In some regions, homes of these excluded types represent a large percentage of the market.

And, lastly, the Case-Shiller Index is flawed because of the amount of time required to release it.

Today, it’s almost April and we’re talking about closed home resales from January which is really comprised of homes that went under contract in October — close to 6 months ago. Sales prices from 6 months ago is of little value to today’s arlington home buyer, of course.

The Case-Shiller Index can be a helpful tool for economists and policy-makers trying to make sense of the broader housing market, but it tends to fail for individuals in rosslyn like you and me. When you want accurate, real-time housing figures for your local market, talk to your real estate professional instead.

Categories: Housing Analysis

Pending Home Sales Rebound; Suggest Brighter Spring For Housing

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Pending Home Sales (Aug 2009 - Feb 2011)

On a seasonally-adjusted basis, the Pending Home Sales Index rose 2 percent last month, according to the National Association of REALTORS®. A “pending home sale” is defined as a home under contract to sell, but not yet closed.

February’s Pending Home Sales Index rebound breaks a 2-month losing streak, and reverses the recent downward momentum in housing. Both Existing Home Sales and New Home Sales volume showed a sizable loss last month. 

For buyers and sellers of real estate in arlington , the Pending Home Sales Index is of particular import. It’s one of the few forward-looking indicators in housing, and February’s data suggests a stronger spring season than was the winter.

Region-by-region, Pending Home Sales data varied:

  • Northeast Region: -10.9%
  • Midwest Region : +4.0%
  • South Region : +2.7%
  • West Region : +7.0%

3 of 4 regions showed marked improvement, which is good for housing. In the fourth — New England — it’s likely that inclement weather hampered results.

February was colder-than-normal and the month capped a record-breaking snowfall season for the region. Anecdotally, fewer homes are sold in the cold-and-snow of winter and it’s likely that the weather affected local housing markets.

Looking to March and April, therefore, we should expect Existing Home Sales data to rebound. This is because 80% of “pending” homes close within 60 days, and because improving weather should release pent-up demand for housing.

More sales plus higher home demand tends to lead home prices higher. If you’re in the market for a new home, consider that your best negotiation leverage comes in a weak market. As the seasons turn, your leverage looks poised to slip.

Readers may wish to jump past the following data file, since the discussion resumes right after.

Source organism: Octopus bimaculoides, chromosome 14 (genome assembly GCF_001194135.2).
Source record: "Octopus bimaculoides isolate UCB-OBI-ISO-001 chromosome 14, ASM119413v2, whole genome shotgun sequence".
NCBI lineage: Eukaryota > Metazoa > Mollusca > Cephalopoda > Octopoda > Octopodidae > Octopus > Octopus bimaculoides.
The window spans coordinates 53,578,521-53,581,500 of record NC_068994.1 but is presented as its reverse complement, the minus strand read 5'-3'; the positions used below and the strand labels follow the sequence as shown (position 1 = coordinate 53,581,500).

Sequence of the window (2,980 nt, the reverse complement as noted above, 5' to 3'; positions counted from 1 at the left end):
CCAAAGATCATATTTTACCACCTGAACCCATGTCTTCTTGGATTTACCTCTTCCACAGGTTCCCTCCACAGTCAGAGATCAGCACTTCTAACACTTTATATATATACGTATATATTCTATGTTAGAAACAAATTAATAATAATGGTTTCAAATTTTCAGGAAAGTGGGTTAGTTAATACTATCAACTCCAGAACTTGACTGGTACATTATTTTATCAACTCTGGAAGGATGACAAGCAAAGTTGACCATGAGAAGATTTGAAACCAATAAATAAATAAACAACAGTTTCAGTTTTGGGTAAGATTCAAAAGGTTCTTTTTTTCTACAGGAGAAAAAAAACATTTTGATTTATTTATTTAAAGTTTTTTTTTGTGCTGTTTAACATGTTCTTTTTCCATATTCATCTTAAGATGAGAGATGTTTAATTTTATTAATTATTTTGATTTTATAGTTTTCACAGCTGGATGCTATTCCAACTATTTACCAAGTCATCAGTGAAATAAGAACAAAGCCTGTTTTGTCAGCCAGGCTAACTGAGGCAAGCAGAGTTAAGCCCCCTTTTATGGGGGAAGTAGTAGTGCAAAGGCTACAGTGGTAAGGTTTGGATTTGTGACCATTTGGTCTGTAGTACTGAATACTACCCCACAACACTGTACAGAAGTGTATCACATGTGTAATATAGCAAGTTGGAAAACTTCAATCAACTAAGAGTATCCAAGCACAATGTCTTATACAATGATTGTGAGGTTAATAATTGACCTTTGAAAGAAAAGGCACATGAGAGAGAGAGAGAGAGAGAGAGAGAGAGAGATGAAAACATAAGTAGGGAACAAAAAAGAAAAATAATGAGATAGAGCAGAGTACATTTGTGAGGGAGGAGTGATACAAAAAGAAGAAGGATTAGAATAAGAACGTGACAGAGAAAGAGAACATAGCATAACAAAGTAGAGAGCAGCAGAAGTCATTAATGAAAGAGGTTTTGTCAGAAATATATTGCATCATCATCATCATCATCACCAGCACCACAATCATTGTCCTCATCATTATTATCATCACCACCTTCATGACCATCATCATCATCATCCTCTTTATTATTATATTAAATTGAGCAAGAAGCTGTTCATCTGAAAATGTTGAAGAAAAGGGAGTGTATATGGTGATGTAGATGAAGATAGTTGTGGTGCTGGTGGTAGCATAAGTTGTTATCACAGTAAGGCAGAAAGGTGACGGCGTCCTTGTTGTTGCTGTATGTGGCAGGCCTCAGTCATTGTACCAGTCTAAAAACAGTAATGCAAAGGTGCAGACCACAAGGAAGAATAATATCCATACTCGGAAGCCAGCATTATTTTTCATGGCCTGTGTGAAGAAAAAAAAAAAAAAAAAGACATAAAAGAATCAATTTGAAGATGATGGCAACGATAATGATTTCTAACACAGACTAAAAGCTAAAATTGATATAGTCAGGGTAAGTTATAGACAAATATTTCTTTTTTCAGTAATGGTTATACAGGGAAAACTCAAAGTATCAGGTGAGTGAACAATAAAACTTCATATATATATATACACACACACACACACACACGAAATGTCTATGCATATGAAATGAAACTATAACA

The best time to buy this year may be right now.

Categories: Housing Analysis

What’s Ahead For Mortgage Rates This Week : March 28, 2011

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Jobs in focus this week (again)Mortgage markets worsened last week as nuclear meltdown concerns eased across Japan, and the war within Libya moved closer to a potential finish.

Wall Street voted with its dollars, and a return to risk-taking emerged. “Safe haven” buying softened last week and, as a result, conforming mortgage rates in virginia made their biggest 1-week spike since late-January.

Mortgage rates remain historically low, but well above their November 2010 lows.

This week, rates could run higher again. Friday’s jobs report is a major story and it will affect mortgage rates in arlington and across the country. Jobs are a key component of the nation’s economic recovery, and as the economy has improved, mortgage rates have tended to rise.

Economists expect that 190,000 jobs were created in March. If they’re correct, it will raise the 12-month tally to 1.3 million net new jobs created nationwide. This is still less than the 2 million jobs lost in the 12 months prior, but it’s a positive step that suggests sustained growth.

A positive net new jobs figure for March would mark the first time since June 2007 that jobs growth was net positive 6 months in a row. If March’s final figures are better than expected, expected mortgage rates to rise. If the figures are less, look for rates to fall.

The Unemployment Rate is expected to stay sub-9.0 percent, too.

Other news that could change rates this week include Monday’s Pending Home Sales report, Tuesday’s Consumer Confidence data, and any one of the 4 speeches from members of the Fed. In general, data and/or rhetoric that suggest more growth in 2011 will cause mortgage rates to rise.

If you are still floating a mortgage rate and have yet to lock one in, this week may represent your last chance for low rates. Good news about the economy will put pressure on mortgage rates to rise.

Categories: Mortgage Rates